Miami Dolphins Reportedly Exclude CF From Health Plan, Fire Scout For Working At Home To Care For Wife With Disease

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by BNS Staff |

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shutterstock_139839334According to an exclusive report from Fox Sports 1, a scout for the Miami Dolphins is considering a lawsuit for allegedly being fired as a result of telecommuting to work in order to care for his wife who has Cystic Fibrosis, after recently losing healthcare coverage for her expensive CF treatment. According to Alex Marvez at Fox Sports, who broke the story, Nate Sullivan, a scout for the team for 17 years, was let go by new General Manager Dennis Hickey, who was purportedly dissatisfied with Sullivan’s working arrangement with the team — one that the organization agreed to previously in order to allow the scout to care for his ailing wife.

Marvez reports that Sullivan’s previous working arrangement, which began in 2004 when he and his wife moved to Central Florida to be closer to immediate family, has been agreed to and upheld by three previous General Managers for the team, including Rick Spielman, Randy Mueller, and Jeff Ireland. Sullivan reports that when he was fired by incoming GM Hickey, he was told that Sullivan’s arrangement to work at home in order to care for his wife “just did not work for him.”

According to an intent-to-initiate-litigation document sent to both the Dolphins and the NFL that Marvez and FoxSports exclusively obtained for their report, Sullivan and his attorney claim that his firing was not the first alleged action that discriminated against treating and supporting those with Cystic Fibrosis. The letter states that the team’s healthcare plan was revamped in April and specifically excluded coverage of Cystic Fibrosis therapies in the new policy. As a result, Sullivan’s out-of-pocket cost for his wife’s CF medication has gone from $10 a pill to $3,000.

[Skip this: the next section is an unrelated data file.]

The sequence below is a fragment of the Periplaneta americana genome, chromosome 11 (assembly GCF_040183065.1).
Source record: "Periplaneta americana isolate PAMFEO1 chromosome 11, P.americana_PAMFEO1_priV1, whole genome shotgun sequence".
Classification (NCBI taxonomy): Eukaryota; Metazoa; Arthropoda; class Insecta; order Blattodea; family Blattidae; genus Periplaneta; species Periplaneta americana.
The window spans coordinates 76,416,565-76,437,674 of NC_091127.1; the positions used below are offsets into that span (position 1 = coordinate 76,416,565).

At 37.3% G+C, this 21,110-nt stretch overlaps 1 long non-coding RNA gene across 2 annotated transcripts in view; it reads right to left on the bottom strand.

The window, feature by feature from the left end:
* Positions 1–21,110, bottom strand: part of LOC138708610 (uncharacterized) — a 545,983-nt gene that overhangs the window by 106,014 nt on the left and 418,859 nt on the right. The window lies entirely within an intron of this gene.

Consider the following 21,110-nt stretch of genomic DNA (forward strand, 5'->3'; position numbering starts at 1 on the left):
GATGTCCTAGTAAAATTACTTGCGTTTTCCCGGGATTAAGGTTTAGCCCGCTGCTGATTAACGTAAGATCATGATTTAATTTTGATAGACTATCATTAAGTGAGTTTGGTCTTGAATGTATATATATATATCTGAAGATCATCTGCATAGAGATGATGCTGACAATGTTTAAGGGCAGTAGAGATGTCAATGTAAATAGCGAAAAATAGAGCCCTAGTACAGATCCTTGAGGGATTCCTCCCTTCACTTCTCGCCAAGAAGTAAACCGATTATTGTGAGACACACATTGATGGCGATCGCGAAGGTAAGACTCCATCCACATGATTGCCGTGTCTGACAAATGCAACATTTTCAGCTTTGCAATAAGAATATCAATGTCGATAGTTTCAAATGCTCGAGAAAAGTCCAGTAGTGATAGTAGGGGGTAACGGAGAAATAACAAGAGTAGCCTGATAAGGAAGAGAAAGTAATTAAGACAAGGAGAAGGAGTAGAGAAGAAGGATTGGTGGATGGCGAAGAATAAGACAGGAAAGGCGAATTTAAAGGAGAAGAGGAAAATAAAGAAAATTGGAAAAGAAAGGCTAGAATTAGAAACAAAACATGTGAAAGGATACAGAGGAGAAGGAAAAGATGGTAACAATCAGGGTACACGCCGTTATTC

The report on FoxSports adds that, while Nate Sullivan would ultimately like job and healthcare coverage restored, that he is prepared to seek damages from the team and NFL if the situation is not rectified, citing that the Dolphins may have violated the Americans with Disabilities Act. Jason L. Harr, Sullivan’s attorney, notes that Title 29 of the Act specifically states “it is unlawful for a covered entity to exclude or deny equal jobs or benefits to, or otherwise discriminate against, a qualified individual because of the known disability of an individual with whom the qualified individual is known to have a family, business, social or other relationship or association.”

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At present, neither the Miami Dolphins nor the NFL have gone on record to the media about the issue, and it remains to be seen how both entities will characterize Sullivan’s termination and justify the revamping of healthcare coverage to exclude onto Cystic Fibrosis drugs from their policies.

The cost of CF therapies has been an ongoing story in the news as of late, as drug developers continue to make promising inroads into treating disease, but at a cost that patients, public health organizations, and the healthcare industry are currently wrestling with. In addition, while CF is a high-profile disease philanthropically supported by many world class athletes and celebrities, including veteran NFL quarterback Boomer Esiason, whose son has the disease, advocates are likely point to this new, unfolding scandal as ongoing evidence that more work needs to be done to raise awareness of the disease.